Though state officials have faced difficult choices as they struggle to finalize 2010 budgets across the country, it’s clear the task would have been even more grim without a crucial infusion of federal money.
According to the Center on Budget and Policy Priorities, as dire as the states’ fiscal condition is – with dramatic revenue downturns leading in some cases to unprecedented service cuts – evidence shows this bad situation would be substantially worse if not for the $787 billion American REcovery and Reinvestment Act package enacted in February.
The package included a $140 billion allocation for states. Without the federal recovery assistance, spending cuts, service reductions, and tax increases would no doubt be worse, wreaking even more havoc on local economic conditions.
What’s more, the allocation was targeted specifically at education and healthcare – two of the biggest expenditures within state government. Without those dollars there would have been significant cuts to both areas via increased furloughs and layoffs within state and local governments from, arguably, the most critical services the government provides. Many communities that depend on the employment associated with these areas to survive might have faced severe financial crises.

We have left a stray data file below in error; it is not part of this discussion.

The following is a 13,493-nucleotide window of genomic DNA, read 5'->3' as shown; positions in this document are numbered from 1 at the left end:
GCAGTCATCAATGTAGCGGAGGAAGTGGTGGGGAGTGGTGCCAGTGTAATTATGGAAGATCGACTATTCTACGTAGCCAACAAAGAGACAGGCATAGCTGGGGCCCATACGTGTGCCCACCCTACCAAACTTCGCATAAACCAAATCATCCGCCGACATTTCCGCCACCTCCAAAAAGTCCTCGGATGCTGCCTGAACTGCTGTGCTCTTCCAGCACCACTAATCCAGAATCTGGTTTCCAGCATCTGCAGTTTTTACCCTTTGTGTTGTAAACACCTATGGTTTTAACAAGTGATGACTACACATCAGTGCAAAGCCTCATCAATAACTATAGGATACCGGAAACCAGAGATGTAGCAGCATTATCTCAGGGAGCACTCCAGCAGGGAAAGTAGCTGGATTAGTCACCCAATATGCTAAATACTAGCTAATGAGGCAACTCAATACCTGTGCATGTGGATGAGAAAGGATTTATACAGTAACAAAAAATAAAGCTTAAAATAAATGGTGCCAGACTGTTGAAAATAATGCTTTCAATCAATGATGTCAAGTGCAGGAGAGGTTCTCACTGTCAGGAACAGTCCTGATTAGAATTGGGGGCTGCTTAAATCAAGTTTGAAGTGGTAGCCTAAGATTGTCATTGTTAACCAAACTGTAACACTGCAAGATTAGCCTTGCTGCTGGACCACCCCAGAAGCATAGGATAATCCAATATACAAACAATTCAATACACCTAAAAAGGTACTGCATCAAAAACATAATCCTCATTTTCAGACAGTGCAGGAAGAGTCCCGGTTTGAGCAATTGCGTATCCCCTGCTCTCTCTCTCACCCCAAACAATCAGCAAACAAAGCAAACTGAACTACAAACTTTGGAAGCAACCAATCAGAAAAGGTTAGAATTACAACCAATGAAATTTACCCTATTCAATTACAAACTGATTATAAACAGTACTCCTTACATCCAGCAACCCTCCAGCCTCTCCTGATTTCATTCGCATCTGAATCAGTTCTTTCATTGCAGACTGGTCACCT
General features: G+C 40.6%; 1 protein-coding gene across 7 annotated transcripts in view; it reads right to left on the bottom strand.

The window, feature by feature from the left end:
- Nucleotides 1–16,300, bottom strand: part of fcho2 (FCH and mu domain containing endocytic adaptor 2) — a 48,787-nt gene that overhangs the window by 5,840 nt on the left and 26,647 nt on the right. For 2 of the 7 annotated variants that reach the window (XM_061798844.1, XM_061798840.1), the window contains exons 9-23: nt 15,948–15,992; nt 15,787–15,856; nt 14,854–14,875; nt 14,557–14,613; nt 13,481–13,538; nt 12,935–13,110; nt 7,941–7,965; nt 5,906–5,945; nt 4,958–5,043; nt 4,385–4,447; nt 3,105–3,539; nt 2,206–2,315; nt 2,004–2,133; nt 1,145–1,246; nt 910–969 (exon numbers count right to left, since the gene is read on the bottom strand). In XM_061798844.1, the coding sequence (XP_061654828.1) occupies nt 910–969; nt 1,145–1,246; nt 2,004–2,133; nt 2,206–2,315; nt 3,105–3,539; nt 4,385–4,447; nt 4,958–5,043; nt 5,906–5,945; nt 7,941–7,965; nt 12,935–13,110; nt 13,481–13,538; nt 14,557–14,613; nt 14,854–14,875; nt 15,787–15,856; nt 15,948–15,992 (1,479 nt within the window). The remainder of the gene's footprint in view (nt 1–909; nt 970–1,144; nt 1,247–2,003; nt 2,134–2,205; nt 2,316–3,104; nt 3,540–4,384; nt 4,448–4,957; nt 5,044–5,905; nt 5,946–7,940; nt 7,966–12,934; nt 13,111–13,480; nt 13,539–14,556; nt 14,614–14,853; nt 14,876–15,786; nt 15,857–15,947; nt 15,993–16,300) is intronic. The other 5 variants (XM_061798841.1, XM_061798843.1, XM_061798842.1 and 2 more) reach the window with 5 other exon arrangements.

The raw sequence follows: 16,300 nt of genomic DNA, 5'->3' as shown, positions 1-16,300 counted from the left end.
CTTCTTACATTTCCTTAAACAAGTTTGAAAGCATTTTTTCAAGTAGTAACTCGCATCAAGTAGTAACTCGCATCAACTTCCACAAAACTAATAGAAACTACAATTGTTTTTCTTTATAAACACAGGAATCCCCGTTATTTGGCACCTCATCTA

The federal aid is enough to close, on average, roughly 30-40% of state budget shortfalls. And its benefit will continue to play a crucial role in states’ – and the country’s – economic recovery.
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